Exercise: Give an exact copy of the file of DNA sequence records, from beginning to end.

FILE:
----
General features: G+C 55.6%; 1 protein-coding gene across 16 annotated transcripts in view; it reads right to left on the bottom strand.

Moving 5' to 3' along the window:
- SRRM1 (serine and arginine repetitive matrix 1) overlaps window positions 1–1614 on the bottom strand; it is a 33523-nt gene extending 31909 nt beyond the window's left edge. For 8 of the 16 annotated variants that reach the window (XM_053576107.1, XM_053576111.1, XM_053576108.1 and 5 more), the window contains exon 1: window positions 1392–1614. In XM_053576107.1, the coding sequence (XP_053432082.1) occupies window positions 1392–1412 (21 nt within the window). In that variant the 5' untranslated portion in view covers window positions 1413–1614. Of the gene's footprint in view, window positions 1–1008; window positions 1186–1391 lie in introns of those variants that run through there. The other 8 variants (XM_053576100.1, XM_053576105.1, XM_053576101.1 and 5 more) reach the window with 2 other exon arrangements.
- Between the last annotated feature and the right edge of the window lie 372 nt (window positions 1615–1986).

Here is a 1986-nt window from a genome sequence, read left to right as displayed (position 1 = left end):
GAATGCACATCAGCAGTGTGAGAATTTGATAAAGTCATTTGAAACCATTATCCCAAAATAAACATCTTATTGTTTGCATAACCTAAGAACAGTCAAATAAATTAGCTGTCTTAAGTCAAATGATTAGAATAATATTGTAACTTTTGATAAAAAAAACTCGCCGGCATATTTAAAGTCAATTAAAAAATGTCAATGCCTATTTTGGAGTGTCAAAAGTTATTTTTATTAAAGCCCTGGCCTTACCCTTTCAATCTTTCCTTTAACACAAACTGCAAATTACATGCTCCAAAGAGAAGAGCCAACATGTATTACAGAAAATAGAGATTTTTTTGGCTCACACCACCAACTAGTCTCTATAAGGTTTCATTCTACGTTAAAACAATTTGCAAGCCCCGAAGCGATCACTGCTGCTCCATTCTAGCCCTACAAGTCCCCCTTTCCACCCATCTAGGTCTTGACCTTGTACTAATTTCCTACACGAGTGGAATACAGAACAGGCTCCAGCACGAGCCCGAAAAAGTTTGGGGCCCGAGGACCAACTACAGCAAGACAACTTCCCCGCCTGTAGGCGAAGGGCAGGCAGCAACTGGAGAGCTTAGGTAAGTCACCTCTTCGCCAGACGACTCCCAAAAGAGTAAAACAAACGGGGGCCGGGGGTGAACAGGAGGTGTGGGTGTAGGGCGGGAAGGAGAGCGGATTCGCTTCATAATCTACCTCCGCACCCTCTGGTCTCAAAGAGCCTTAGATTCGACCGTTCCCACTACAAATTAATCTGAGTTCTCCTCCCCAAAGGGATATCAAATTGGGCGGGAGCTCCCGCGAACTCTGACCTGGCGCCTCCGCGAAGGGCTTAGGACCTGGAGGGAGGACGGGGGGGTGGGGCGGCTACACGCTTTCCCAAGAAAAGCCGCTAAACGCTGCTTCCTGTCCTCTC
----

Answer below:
General features: G+C 55.6%; 1 protein-coding gene across 16 annotated transcripts in view; it reads right to left on the bottom strand.

Moving 5' to 3' along the window:
- SRRM1 (serine and arginine repetitive matrix 1) overlaps window positions 1–1614 on the bottom strand; it is a 33523-nt gene extending 31909 nt beyond the window's left edge. For 8 of the 16 annotated variants that reach the window (XM_053576107.1, XM_053576111.1, XM_053576108.1 and 5 more), the window contains exon 1: window positions 1392–1614. In XM_053576107.1, the coding sequence (XP_053432082.1) occupies window positions 1392–1412 (21 nt within the window). In that variant the 5' untranslated portion in view covers window positions 1413–1614. Of the gene's footprint in view, window positions 1–1008; window positions 1186–1391 lie in introns of those variants that run through there. The other 8 variants (XM_053576100.1, XM_053576105.1, XM_053576101.1 and 5 more) reach the window with 2 other exon arrangements.
- Between the last annotated feature and the right edge of the window lie 372 nt (window positions 1615–1986).

Here is a 1986-nt window from a genome sequence, read left to right as displayed (position 1 = left end):
GAATGCACATCAGCAGTGTGAGAATTTGATAAAGTCATTTGAAACCATTATCCCAAAATAAACATCTTATTGTTTGCATAACCTAAGAACAGTCAAATAAATTAGCTGTCTTAAGTCAAATGATTAGAATAATATTGTAACTTTTGATAAAAAAAACTCGCCGGCATATTTAAAGTCAATTAAAAAATGTCAATGCCTATTTTGGAGTGTCAAAAGTTATTTTTATTAAAGCCCTGGCCTTACCCTTTCAATCTTTCCTTTAACACAAACTGCAAATTACATGCTCCAAAGAGAAGAGCCAACATGTATTACAGAAAATAGAGATTTTTTTGGCTCACACCACCAACTAGTCTCTATAAGGTTTCATTCTACGTTAAAACAATTTGCAAGCCCCGAAGCGATCACTGCTGCTCCATTCTAGCCCTACAAGTCCCCCTTTCCACCCATCTAGGTCTTGACCTTGTACTAATTTCCTACACGAGTGGAATACAGAACAGGCTCCAGCACGAGCCCGAAAAAGTTTGGGGCCCGAGGACCAACTACAGCAAGACAACTTCCCCGCCTGTAGGCGAAGGGCAGGCAGCAACTGGAGAGCTTAGGTAAGTCACCTCTTCGCCAGACGACTCCCAAAAGAGTAAAACAAACGGGGGCCGGGGGTGAACAGGAGGTGTGGGTGTAGGGCGGGAAGGAGAGCGGATTCGCTTCATAATCTACCTCCGCACCCTCTGGTCTCAAAGAGCCTTAGATTCGACCGTTCCCACTACAAATTAATCTGAGTTCTCCTCCCCAAAGGGATATCAAATTGGGCGGGAGCTCCCGCGAACTCTGACCTGGCGCCTCCGCGAAGGGCTTAGGACCTGGAGGGAGGACGGGGGGGTGGGGCGGCTACACGCTTTCCCAAGAAAAGCCGCTAAACGCTGCTTCCTGTCCTCTC